Thursday, April 15, 2021

A Tribute To My Sister

I am on the last day of my trip home, taking our time to stop frequently and rest. The trip to Georgia was fraught with calamity and I am sure that one day I will be able to laugh about it. Maybe. I am still raw right now. While HeWho drives, Siri must navigate, I am just not up to it. 

I have tried to sleep, read, play games on my phone, but find myself unable to concentrate. Left on my own with only four legged friends to talk to, I find myself crying on and off. My eyes feel like a butt with diaper rash. I see her as I last saw her when I close my eyes. She looked not at all like herself, making it even harder to believe she is gone. Her face looked bruised. I have no other words to describe it. It makes my heart hurt.

My Daddy looked peaceful. He was peaceful, by all accounts. since I didn't make it in time to him either. I can't blame that on HeWho was driving this time, I was at the wheel when I was racing to Georgia last time. 

I did something I never want to do again. I delivered a tribute at the service. I will write them all day long, but, this was hard to do. I kept thinking that I could hold myself together, if I could just stay mad at her for not getting vaccinated. All I had to do was read what I wrote. I told HeWho was sitting right there in the front row to do something stupid if I started to lose my composure and make me mad. Words seem to fly off my tongue when I am all riled up. He sat there, just watching me. That alone should have done the trick, but it didn't.

I managed to ad lib my way through it, as I did not wear my glasses. I was afraid they would fog up and make me look like Mr. Magoo. But, at least I didn't do the ugly cry where snot wants to run freely and you have sniff it up and in doing so, get the hiccups. I heard her voice in my ear all that morning, telling me how to put my makeup on and saying I could do this, it was just the words I had written, no biggie. She knew me better than anyone else. She knew me longer than anyone else, just like I knew her. All of her weaknesses and all of her strengths.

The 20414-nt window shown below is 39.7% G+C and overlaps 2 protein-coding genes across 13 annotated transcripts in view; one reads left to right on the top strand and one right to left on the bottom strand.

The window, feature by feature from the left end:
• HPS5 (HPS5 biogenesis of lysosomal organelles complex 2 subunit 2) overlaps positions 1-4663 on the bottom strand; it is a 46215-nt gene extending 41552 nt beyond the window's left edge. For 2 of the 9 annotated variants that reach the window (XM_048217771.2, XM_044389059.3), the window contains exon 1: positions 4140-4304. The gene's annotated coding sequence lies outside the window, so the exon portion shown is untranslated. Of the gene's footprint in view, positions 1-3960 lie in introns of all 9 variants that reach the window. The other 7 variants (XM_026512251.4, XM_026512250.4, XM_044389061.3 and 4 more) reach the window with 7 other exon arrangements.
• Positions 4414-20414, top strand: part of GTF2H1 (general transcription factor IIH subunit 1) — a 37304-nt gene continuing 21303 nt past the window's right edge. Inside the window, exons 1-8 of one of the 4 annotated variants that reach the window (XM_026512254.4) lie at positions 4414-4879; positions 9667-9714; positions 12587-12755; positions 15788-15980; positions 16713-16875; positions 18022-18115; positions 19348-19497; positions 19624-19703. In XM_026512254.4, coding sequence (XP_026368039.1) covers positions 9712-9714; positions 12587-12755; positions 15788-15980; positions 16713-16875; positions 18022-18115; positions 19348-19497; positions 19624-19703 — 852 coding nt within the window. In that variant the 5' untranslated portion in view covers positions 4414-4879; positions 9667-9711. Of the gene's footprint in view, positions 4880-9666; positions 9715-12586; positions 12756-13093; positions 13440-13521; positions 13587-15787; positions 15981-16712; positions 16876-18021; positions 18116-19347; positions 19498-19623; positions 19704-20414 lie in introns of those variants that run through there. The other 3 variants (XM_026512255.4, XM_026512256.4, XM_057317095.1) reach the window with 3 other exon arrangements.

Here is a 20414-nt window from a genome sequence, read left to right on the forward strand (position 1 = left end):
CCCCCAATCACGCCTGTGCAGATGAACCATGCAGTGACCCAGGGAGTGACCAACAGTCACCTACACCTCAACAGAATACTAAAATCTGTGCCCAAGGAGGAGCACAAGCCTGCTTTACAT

This is what I wrote:

Born August 15, 1951, Eva Paulette Schultze Courson. My sister, older by not quite two years. You all knew her as Paulette, to me she was Sisty. To my children, she was Aunt Sisty.

She will be mad that I am revealing her age. I can hear her saying, "You never ask a lady her age!" She did love being the very center of attention. Legend has it that she shoved my new born self into a trash bag, then instructed Daddy to take me out to the trashcan. Don't worry about me, I survived.

Some of my earliest memories revolve around strangers telling Mother how angelic and beautiful her little girl was. They were not referring to me. I cared not at all. I was content to be the background to her star. Not two peas in a pod, we neither looked nor thought alike. She cared very much about her image and how others viewed her. I never have.

Still sisters, though. She was allowed to tease and bully me, but you better watch out if you tried it! I was HER little sister and beware of my big sister if you messed with me.

We grew up and went our separate ways. I was always the homebody, while she loved to go ... anywhere. Ironic that I became the traveler while she stayed anchored here. I could always count on her to keep me sane, just a phone call away. I wanted to call her this morning to ask her what I should wear.

After Mother died and Daddy went to live in the veterans home in Mississippi, we would often coordinate our visits to him to see one another. Daddy's remarriage after five years of living lonely drove a wedge between us. I was forced to choose and I chose Daddy. I never wanted to choose, I wanted them both in my life.

We couldn't seem to bridge that gap even after Daddy was gone. We tried, but it was never the same. She was too hurt by my disloyalty to her, I now wish I had pushed harder, yelled louder and bullied my way back to her. You always think you have more time.

I almost chose not to wear makeup today. My sister would have been appalled if I did not have my best face on! She loved a big to-do with all the frills and dress up.